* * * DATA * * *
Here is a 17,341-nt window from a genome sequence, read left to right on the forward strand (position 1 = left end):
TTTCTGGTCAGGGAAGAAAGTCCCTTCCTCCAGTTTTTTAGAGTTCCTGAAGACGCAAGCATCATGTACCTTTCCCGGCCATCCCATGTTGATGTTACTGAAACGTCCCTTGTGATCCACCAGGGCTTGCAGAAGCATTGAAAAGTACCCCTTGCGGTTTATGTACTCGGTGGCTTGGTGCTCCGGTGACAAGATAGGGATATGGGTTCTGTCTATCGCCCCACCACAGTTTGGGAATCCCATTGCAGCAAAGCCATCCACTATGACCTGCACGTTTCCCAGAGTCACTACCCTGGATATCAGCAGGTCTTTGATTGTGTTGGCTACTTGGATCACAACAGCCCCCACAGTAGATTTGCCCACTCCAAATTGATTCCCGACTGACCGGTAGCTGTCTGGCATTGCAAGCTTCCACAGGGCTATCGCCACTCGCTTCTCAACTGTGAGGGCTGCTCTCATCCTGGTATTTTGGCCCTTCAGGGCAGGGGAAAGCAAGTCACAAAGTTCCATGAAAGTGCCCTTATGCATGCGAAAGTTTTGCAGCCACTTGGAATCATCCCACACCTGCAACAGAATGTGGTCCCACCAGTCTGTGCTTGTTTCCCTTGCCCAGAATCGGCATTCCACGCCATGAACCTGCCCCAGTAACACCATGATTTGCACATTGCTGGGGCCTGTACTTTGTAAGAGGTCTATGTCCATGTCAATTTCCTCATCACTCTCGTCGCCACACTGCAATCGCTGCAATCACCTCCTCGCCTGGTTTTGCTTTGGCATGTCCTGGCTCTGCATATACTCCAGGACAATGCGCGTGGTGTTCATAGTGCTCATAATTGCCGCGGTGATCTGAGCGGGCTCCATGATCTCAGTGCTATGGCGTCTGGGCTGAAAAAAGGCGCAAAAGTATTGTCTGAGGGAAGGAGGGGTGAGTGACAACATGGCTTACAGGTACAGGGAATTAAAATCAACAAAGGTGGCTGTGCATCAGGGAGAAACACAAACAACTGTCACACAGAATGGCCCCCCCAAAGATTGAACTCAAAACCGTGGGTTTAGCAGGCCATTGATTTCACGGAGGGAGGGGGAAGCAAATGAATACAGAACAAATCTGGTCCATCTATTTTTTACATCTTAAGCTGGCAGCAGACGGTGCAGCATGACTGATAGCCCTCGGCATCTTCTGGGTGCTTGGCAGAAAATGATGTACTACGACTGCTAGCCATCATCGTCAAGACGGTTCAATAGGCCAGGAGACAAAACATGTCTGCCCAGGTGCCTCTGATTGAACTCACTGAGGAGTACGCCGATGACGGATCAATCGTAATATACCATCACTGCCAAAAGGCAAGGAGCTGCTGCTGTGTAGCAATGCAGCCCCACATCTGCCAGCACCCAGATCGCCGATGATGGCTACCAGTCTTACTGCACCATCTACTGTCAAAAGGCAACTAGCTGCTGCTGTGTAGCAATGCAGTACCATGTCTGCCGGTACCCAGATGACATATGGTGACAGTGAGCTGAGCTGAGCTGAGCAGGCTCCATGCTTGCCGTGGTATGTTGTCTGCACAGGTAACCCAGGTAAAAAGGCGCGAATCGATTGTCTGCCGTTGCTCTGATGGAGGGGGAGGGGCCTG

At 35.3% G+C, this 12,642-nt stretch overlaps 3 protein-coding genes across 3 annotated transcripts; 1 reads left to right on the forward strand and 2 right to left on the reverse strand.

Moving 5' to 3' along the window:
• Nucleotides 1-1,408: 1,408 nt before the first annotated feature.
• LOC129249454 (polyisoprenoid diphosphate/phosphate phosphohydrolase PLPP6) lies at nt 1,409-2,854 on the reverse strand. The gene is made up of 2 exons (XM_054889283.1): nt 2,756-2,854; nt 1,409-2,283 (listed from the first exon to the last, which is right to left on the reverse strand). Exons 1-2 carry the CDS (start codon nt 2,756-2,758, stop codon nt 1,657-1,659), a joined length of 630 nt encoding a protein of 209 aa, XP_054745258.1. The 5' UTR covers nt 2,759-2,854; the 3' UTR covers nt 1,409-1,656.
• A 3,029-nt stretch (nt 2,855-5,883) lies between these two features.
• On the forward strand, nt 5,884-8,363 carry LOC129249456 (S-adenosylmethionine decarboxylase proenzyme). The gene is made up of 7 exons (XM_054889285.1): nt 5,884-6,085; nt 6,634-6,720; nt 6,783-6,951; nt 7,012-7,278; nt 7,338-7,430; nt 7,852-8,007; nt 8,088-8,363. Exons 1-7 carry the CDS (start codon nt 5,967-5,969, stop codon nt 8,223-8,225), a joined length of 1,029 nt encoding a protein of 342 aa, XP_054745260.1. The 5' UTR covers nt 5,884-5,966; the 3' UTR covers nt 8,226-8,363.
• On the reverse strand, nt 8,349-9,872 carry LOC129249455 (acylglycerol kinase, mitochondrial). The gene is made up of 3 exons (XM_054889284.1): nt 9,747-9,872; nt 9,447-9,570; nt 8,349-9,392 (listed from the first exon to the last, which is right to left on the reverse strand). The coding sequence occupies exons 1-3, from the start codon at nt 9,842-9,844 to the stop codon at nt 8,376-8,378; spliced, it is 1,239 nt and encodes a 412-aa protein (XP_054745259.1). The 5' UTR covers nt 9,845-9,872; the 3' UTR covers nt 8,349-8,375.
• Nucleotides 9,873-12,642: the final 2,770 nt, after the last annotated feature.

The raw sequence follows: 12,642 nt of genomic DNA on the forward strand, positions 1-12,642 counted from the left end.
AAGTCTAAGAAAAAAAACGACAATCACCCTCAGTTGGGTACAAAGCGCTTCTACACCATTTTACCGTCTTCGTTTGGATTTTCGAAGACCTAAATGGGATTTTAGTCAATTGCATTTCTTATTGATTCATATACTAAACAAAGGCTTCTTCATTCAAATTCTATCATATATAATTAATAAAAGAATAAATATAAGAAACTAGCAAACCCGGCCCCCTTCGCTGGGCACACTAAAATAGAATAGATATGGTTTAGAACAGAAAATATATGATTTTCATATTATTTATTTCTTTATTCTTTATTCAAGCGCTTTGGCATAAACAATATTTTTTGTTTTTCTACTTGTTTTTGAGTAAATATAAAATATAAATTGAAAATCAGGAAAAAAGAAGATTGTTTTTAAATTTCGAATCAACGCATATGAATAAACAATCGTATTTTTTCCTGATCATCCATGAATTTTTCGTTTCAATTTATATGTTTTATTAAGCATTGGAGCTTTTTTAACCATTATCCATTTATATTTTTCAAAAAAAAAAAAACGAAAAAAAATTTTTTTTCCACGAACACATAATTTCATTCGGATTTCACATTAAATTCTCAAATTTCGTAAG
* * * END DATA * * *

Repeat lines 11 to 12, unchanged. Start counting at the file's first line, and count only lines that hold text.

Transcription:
The raw sequence follows: 12,642 nt of genomic DNA on the forward strand, positions 1-12,642 counted from the left end.
AAGTCTAAGAAAAAAAACGACAATCACCCTCAGTTGGGTACAAAGCGCTTCTACACCATTTTACCGTCTTCGTTTGGATTTTCGAAGACCTAAATGGGATTTTAGTCAATTGCATTTCTTATTGATTCATATACTAAACAAAGGCTTCTTCATTCAAATTCTATCATATATAATTAATAAAAGAATAAATATAAGAAACTAGCAAACCCGGCCCCCTTCGCTGGGCACACTAAAATAGAATAGATATGGTTTAGAACAGAAAATATATGATTTTCATATTATTTATTTCTTTATTCTTTATTCAAGCGCTTTGGCATAAACAATATTTTTTGTTTTTCTACTTGTTTTTGAGTAAATATAAAATATAAATTGAAAATCAGGAAAAAAGAAGATTGTTTTTAAATTTCGAATCAACGCATATGAATAAACAATCGTATTTTTTCCTGATCATCCATGAATTTTTCGTTTCAATTTATATGTTTTATTAAGCATTGGAGCTTTTTTAACCATTATCCATTTATATTTTTCAAAAAAAAAAAAACGAAAAAAAATTTTTTTTCCACGAACACATAATTTCATTCGGATTTCACATTAAATTCTCAAATTTCGTAAG